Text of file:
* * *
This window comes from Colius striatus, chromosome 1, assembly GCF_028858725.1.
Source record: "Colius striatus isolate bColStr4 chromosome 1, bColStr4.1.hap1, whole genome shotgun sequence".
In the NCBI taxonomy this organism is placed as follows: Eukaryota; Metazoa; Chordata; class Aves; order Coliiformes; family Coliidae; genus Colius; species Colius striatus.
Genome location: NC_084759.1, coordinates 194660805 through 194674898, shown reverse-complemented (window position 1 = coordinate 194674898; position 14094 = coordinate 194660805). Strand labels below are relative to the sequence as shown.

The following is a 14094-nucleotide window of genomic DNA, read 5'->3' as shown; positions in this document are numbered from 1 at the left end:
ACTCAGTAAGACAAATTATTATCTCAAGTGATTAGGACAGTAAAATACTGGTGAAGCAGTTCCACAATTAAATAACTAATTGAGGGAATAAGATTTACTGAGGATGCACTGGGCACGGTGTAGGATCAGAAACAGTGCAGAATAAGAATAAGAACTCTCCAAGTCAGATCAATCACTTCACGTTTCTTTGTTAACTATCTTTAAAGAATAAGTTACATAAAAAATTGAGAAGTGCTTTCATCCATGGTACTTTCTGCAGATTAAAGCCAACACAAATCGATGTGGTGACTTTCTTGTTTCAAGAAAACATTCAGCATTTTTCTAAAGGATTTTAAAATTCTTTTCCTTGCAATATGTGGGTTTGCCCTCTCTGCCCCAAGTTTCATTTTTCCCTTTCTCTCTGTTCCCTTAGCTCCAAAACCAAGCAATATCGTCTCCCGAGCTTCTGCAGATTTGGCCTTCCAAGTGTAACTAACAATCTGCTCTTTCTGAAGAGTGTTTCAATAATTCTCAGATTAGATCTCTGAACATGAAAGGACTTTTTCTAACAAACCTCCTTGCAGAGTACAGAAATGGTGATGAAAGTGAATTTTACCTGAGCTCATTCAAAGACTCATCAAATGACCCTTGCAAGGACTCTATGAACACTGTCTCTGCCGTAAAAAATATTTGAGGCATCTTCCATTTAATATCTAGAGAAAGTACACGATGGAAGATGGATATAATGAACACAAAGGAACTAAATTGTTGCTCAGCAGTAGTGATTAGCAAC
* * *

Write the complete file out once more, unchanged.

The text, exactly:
This window comes from Colius striatus, chromosome 1, assembly GCF_028858725.1.
Source record: "Colius striatus isolate bColStr4 chromosome 1, bColStr4.1.hap1, whole genome shotgun sequence".
In the NCBI taxonomy this organism is placed as follows: Eukaryota; Metazoa; Chordata; class Aves; order Coliiformes; family Coliidae; genus Colius; species Colius striatus.
Genome location: NC_084759.1, coordinates 194660805 through 194674898, shown reverse-complemented (window position 1 = coordinate 194674898; position 14094 = coordinate 194660805). Strand labels below are relative to the sequence as shown.

The following is a 14094-nucleotide window of genomic DNA, read 5'->3' as shown; positions in this document are numbered from 1 at the left end:
ACTCAGTAAGACAAATTATTATCTCAAGTGATTAGGACAGTAAAATACTGGTGAAGCAGTTCCACAATTAAATAACTAATTGAGGGAATAAGATTTACTGAGGATGCACTGGGCACGGTGTAGGATCAGAAACAGTGCAGAATAAGAATAAGAACTCTCCAAGTCAGATCAATCACTTCACGTTTCTTTGTTAACTATCTTTAAAGAATAAGTTACATAAAAAATTGAGAAGTGCTTTCATCCATGGTACTTTCTGCAGATTAAAGCCAACACAAATCGATGTGGTGACTTTCTTGTTTCAAGAAAACATTCAGCATTTTTCTAAAGGATTTTAAAATTCTTTTCCTTGCAATATGTGGGTTTGCCCTCTCTGCCCCAAGTTTCATTTTTCCCTTTCTCTCTGTTCCCTTAGCTCCAAAACCAAGCAATATCGTCTCCCGAGCTTCTGCAGATTTGGCCTTCCAAGTGTAACTAACAATCTGCTCTTTCTGAAGAGTGTTTCAATAATTCTCAGATTAGATCTCTGAACATGAAAGGACTTTTTCTAACAAACCTCCTTGCAGAGTACAGAAATGGTGATGAAAGTGAATTTTACCTGAGCTCATTCAAAGACTCATCAAATGACCCTTGCAAGGACTCTATGAACACTGTCTCTGCCGTAAAAAATATTTGAGGCATCTTCCATTTAATATCTAGAGAAAGTACACGATGGAAGATGGATATAATGAACACAAAGGAACTAAATTGTTGCTCAGCAGTAGTGATTAGCAAC